If you have mildew in the house (and we all do), there are some terrific options for cleaning it. One quick note here—bleach does help remove mold and mildew, but we don’t use bleach here at the CMS HQ because there are so many alternatives that work just as well, and here they are.
Option #1: Vinegar (A Clean My Space Favorite!)
Be certain the surface you are cleaning can tolerate vinegar—this is a no-no on natural stone and other sensitive surfaces. Simply pour undiluted white vinegar (or cleaning vinegar if you have it) into a spray bottle and spritz generously onto the surface; leave it for 30 minutes. Scrub vigorously with a scrub brush, then rinse, dry and re-spray with vinegar and let it air dry. That will help treat the surface and prevent re-growth.
Option #2: Oxygen Bleach or Hydrogen Peroxide
Create a 50/50 mix of either oxygen bleach or hydrogen peroxide with water in a spray bottle. Apply generously to the area, leave for 10 minutes, and scrub well. Then rinse and re-spray the area and allow to air dry.
Option #3: Specialty Products
I found a product called Concrobium after the aforementioned condo drama. I like it because it’s non-toxic and easy to use, and it works really well.
PRO TIP: Remember to clean your cleaning tools after this so that you don’t have any mold or mildew left behind!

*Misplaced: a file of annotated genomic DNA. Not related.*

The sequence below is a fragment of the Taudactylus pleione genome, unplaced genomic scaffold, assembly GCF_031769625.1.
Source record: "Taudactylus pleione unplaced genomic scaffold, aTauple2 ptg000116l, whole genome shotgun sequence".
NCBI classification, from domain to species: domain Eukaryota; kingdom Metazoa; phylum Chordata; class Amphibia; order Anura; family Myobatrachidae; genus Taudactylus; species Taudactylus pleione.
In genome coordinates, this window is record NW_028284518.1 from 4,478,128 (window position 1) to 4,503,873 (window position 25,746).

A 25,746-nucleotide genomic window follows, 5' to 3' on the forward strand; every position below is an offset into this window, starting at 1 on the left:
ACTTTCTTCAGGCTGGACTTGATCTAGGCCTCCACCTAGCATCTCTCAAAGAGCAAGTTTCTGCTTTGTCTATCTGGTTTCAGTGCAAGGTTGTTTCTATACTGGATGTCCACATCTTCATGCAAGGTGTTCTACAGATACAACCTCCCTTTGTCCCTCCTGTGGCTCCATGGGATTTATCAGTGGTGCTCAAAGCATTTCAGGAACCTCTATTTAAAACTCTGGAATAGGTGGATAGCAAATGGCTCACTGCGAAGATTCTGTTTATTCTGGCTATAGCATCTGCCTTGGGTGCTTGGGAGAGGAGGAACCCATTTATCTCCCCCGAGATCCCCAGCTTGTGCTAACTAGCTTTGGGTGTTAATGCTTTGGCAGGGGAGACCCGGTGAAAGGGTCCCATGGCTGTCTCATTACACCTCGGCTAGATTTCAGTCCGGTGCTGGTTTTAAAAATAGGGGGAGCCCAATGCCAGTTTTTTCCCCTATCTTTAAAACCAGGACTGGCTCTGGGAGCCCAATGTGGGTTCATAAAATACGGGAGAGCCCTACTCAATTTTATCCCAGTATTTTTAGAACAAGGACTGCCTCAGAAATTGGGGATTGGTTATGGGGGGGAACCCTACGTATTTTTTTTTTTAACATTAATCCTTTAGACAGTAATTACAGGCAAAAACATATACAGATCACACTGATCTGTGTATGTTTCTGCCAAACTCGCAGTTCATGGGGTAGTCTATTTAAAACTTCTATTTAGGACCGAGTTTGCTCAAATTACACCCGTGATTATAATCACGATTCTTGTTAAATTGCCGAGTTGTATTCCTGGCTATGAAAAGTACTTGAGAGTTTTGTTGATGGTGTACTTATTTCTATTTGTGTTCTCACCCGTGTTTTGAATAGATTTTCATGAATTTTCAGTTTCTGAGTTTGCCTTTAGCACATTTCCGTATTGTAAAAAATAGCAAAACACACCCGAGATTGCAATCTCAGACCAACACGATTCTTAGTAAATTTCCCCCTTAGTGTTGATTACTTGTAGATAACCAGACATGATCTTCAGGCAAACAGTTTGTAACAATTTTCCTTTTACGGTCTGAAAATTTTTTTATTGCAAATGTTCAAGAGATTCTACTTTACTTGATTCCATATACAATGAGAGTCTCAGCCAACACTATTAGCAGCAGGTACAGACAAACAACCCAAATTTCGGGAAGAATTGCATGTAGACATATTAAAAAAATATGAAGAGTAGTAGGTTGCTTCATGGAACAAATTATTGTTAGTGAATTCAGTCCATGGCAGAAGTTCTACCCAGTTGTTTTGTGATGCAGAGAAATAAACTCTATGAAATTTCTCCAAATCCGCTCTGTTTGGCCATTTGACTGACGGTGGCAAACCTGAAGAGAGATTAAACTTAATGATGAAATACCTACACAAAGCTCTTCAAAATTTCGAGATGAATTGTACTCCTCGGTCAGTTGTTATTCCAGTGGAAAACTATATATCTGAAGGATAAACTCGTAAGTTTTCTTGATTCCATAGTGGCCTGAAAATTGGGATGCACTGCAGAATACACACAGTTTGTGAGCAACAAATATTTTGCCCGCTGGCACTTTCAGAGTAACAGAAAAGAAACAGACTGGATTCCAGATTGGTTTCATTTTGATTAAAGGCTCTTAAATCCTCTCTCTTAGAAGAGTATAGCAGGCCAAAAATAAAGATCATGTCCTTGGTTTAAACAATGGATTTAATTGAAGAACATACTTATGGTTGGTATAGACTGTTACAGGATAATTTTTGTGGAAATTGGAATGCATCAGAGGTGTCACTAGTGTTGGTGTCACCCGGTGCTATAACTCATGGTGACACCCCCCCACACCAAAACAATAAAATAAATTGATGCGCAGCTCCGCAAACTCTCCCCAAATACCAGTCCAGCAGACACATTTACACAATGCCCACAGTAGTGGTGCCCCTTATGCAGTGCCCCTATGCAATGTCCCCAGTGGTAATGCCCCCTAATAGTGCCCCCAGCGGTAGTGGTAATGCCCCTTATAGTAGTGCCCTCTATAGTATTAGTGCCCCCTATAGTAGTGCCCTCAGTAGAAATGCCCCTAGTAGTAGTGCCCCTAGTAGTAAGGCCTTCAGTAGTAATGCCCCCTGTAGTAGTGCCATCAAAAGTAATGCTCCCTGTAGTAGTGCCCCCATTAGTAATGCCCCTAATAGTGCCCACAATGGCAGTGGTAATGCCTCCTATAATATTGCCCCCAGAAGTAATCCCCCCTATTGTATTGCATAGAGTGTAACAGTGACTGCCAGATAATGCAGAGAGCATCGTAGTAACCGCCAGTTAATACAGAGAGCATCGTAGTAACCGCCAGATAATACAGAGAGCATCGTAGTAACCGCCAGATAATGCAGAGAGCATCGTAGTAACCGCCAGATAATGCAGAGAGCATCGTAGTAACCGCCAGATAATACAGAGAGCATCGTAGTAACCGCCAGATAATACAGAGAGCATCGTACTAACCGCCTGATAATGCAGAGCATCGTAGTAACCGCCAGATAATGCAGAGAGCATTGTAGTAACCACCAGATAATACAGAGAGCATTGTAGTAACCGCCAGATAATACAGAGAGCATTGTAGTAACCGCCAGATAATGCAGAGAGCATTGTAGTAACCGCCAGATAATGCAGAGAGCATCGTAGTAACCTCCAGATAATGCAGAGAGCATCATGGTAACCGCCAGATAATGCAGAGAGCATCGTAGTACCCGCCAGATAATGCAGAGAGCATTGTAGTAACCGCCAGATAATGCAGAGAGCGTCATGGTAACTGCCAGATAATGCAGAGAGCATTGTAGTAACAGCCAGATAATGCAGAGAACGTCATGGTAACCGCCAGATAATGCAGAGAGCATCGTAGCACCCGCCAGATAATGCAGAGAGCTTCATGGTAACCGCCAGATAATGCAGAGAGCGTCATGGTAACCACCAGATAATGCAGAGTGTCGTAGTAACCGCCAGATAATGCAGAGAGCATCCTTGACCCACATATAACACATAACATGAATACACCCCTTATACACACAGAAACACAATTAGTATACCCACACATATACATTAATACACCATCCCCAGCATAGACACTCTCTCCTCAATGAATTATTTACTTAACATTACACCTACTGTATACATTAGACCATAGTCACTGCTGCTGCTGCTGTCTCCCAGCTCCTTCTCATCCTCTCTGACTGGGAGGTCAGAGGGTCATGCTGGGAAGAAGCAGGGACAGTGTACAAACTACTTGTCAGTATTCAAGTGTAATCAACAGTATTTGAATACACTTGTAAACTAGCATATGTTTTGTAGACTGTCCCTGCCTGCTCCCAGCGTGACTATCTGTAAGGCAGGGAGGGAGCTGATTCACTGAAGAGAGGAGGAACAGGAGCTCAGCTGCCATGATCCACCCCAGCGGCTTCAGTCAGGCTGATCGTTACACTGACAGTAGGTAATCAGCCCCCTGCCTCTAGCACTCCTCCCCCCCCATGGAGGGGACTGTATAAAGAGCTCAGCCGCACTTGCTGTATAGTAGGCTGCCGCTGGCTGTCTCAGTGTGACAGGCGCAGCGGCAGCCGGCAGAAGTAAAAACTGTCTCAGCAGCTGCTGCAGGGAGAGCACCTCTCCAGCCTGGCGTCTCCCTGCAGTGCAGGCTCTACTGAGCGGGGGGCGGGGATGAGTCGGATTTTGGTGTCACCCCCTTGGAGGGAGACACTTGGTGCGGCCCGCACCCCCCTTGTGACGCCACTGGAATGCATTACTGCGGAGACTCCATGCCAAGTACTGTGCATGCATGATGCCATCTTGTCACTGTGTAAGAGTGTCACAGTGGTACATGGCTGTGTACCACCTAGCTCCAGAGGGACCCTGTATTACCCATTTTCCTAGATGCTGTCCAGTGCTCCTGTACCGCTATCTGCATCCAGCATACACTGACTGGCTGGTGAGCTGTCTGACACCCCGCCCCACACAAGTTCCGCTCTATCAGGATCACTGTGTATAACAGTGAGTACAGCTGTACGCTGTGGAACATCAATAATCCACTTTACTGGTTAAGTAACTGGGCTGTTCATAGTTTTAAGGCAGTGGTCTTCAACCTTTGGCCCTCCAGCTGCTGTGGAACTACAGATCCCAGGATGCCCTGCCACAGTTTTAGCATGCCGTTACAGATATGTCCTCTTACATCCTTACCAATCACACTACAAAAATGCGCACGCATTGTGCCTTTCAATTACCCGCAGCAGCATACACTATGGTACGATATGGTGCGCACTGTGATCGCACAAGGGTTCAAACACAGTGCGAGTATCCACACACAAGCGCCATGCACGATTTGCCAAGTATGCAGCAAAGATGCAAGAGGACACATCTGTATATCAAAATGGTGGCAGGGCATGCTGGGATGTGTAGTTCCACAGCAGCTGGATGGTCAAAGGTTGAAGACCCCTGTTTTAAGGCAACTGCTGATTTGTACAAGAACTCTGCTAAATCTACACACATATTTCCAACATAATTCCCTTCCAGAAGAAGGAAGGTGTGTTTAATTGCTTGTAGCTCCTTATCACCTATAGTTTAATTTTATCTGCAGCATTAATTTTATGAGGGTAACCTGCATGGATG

How to Prevent Mold
It’s no surprise that prevention is key and that the easiest way to deal with mold is to stop it from forming in the first place. Mold thrives on moisture, so if you can control the moisture in your home, you won’t have to worry about mold. So, here are a few handy tips to help you prevent this nasty stuff.
Use the exhaust fan in your bathroom. That’s what it’s there for! The exhaust fan will help eliminate excess moisture from your bathroom, especially after showers. Run one during and after your shower for a minimum of 1 hour. If you don’t have one, leave the door open, and ideally a window as well.
Clean your shower curtain on a somewhat regular basis. This helps reduce the soap residue that mildew feeds on.
Use storage baskets with holes that allow air to pass through, so that moisture can’t build up in these areas.
Hang damp towels to dry entirely. Hang them folded in a manner to allow air to pass through them to avoid that sour dank-towel smell. The same goes for sponges—don’t just leave a sopping-wet sponge in a puddle in the sink. When you’re done with them, wring them out well and put them somewhere where they can dry out completely, like a sponge holder.
Use a squeegee after you shower or towel-dry the tiles and tub. It’s the best way to eliminate water build-up on tiles, grout, and other areas where it can puddle and attract mold and mildew.
Keep your shower and bath as clear of bottles as possible. That toiletry jungle collects tons of moisture and gives mildew a banquet. Try to reduce your shampoo options (how many do you really need, anyway?) and keep the bottle crowding at bay.
Use a daily shower spray containing 1 teaspoon of tea tree oil to 1 cup of water. Mist the walls and curtain or shower door after each shower. (You can also use 1 part vinegar and 1 part water.)